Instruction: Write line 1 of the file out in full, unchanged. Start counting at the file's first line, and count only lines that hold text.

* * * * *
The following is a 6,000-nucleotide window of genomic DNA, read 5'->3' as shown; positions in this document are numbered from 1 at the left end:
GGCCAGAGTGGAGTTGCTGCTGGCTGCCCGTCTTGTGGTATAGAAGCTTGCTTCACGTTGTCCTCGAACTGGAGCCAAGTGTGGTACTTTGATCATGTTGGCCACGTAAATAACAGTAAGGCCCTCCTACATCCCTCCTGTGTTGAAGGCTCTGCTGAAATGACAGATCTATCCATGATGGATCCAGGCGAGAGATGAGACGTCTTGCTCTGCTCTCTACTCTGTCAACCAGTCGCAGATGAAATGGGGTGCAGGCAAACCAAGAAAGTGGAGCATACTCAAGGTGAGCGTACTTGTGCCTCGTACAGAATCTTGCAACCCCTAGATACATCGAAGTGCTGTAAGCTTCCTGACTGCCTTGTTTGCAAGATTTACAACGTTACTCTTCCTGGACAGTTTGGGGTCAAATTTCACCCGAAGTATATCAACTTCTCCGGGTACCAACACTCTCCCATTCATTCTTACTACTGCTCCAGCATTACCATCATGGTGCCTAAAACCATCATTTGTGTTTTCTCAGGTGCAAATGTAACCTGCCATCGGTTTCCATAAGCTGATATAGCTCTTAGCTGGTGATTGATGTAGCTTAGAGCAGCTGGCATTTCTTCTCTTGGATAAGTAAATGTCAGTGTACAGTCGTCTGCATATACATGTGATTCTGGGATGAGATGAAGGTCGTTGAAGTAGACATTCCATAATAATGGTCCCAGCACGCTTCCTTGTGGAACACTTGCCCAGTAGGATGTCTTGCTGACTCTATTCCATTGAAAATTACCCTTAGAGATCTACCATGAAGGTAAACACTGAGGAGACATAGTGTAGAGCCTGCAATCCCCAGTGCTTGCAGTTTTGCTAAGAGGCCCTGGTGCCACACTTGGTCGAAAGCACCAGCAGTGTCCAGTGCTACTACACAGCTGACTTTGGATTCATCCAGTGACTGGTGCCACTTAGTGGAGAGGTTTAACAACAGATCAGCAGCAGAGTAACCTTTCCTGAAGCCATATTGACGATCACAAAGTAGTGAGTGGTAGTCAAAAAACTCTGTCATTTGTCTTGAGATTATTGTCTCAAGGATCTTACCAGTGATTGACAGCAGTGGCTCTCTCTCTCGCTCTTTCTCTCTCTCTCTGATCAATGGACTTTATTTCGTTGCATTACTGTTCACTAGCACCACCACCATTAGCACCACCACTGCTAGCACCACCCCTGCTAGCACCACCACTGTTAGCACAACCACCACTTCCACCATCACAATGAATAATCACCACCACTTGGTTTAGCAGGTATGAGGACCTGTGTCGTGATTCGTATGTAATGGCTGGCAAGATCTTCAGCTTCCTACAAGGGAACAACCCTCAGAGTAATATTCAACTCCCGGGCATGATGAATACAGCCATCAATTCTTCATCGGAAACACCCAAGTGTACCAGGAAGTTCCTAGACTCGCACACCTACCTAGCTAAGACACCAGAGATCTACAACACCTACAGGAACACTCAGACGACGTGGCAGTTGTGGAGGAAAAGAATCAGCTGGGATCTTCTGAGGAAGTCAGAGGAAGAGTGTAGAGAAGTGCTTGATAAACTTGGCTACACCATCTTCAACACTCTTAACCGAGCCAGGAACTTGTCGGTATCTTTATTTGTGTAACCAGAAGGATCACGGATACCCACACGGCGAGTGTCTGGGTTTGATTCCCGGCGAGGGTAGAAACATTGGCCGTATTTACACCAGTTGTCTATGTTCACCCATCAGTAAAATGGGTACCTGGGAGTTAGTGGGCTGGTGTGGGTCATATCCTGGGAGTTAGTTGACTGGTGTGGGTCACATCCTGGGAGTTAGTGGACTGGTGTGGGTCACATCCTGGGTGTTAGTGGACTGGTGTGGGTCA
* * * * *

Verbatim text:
The following is a 6,000-nucleotide window of genomic DNA, read 5'->3' as shown; positions in this document are numbered from 1 at the left end: